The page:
Dennis Brown, the club chairman, made an interesting find on one of his own sites. It was half a mould for making the lead shot that metal detectorists usually call, rightly or wrongly, musket balls. 
     Never one to take things at face value Dennis decided to see if he could make a complete mould based on the half he had found. He made a plaster mould of his half and melted a quantity of scrap lead (all detectorists have some) and cast the matching half.  They fitted together perfectly. Not satisfied he decided to cast a lead shot from the completed mould so he melted a stick of solder and filled the mould with it.
      When the metal  had set he was delighted to find he had a cast a lead shot complete with a tail of sprue. Full marks to Dennis for ingenuity.                   


Top left. Original find.
Bottom left. Filled mould.
  Top right. Duplicated mould.
Bottom right.Opened mould.



Shot with sprue showing.

Shot trimmed by computer

Bullet pincers. Lead was poured into the closed jaws.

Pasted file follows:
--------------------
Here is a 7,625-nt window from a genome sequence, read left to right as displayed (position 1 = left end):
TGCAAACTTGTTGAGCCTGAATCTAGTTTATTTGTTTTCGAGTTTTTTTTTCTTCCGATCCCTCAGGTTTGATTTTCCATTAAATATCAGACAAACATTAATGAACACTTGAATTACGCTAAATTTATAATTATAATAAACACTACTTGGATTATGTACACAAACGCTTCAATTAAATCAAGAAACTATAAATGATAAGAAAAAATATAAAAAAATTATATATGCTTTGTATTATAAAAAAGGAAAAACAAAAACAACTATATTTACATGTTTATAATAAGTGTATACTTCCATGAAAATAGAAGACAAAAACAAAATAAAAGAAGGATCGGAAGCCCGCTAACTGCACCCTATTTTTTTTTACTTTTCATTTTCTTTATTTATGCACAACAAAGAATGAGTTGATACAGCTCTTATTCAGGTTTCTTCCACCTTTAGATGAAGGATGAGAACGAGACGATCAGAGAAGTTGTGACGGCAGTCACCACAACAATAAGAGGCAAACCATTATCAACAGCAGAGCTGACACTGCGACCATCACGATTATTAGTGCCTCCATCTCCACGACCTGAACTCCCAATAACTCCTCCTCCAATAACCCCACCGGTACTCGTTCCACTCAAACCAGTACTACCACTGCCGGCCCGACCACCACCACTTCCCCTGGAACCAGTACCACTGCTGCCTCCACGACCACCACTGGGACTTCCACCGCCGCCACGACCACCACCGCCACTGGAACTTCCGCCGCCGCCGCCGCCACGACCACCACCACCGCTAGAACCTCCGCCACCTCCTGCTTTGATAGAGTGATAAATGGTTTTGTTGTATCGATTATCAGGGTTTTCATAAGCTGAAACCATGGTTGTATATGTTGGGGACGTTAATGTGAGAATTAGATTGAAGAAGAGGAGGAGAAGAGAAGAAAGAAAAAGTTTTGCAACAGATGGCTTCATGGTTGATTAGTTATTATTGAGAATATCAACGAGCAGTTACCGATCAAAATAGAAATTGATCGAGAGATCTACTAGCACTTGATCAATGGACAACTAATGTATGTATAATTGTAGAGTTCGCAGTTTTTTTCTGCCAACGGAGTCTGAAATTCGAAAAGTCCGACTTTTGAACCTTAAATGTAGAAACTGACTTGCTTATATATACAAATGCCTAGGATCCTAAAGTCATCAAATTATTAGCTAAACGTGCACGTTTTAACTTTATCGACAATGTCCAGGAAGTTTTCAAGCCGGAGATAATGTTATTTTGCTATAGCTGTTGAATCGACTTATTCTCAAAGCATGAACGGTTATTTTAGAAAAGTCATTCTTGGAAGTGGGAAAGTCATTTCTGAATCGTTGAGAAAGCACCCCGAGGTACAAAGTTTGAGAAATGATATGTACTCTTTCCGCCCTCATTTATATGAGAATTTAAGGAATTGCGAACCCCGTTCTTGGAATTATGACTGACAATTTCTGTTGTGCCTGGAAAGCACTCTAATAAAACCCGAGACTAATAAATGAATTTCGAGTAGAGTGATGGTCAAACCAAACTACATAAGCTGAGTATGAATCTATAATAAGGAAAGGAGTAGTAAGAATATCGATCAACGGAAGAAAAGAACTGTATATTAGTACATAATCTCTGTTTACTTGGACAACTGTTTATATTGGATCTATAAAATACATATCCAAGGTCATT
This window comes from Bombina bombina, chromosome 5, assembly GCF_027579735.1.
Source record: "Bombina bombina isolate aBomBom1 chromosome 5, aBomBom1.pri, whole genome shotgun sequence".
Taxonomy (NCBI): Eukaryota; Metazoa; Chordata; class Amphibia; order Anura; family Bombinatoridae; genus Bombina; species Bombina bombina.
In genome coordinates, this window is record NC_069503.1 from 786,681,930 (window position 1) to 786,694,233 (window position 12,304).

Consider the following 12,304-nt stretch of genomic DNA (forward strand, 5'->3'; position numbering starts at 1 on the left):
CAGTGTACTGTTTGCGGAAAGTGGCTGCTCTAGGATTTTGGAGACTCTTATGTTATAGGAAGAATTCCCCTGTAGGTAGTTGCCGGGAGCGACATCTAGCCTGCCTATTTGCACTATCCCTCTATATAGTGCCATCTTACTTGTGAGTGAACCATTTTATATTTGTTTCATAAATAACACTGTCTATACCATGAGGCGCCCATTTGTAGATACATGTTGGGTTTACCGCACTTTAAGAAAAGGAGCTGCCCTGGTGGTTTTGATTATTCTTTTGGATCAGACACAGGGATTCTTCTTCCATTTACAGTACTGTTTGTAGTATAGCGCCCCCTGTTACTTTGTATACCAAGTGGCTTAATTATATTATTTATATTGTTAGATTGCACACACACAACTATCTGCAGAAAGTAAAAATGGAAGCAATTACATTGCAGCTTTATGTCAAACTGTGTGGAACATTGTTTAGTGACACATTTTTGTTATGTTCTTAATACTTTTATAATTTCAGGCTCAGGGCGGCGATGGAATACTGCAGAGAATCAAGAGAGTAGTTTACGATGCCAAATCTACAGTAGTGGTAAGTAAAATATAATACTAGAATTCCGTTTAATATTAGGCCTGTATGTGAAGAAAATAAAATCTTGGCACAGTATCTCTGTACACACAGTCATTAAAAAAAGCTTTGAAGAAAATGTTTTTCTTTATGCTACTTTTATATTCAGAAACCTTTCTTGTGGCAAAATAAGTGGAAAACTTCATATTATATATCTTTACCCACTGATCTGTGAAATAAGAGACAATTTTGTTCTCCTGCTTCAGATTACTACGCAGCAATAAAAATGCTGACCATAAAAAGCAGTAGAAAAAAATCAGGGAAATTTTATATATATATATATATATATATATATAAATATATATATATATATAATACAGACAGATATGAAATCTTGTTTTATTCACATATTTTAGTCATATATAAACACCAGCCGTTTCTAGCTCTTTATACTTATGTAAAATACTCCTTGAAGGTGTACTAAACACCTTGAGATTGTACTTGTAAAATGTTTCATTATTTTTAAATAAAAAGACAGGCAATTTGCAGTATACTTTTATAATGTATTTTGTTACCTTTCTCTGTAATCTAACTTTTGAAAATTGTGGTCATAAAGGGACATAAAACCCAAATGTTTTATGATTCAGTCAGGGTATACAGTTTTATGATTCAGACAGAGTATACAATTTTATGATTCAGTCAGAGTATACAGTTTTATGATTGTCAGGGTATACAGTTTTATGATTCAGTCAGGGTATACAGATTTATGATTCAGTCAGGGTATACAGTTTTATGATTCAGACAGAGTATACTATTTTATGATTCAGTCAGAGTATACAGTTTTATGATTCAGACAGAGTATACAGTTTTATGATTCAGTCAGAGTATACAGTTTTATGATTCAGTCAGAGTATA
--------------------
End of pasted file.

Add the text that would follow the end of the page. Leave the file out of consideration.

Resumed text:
Mary Severn

On a recent club search Mary Severn found half a Roman denarius. She thought it may be the missing half of a coin found earlier on the same field by another club member. On comparing them it was obvious that they were from two different coins. Mary was determined to find the missing half of her coin and painstakingly searched the area. Then, at last, she found it. Now we can go home  Bill her husband was heard to say!




Cleaning coins and artifacts with ammonia.

As most members of the club know I am saving and recording the small brass “trouser” buttons with the name of a tailor or outfitter on them. Most of the buttons are in a bad state when recovered from the soil and need a lot of cleaning before they are suitable for photographing. I used a mixture of household chemicals (mainly Cillit Bang) and a fibre glass brush to remove the encrustation on them, this was not successful in a lot of cases and the names on the buttons remained unreadable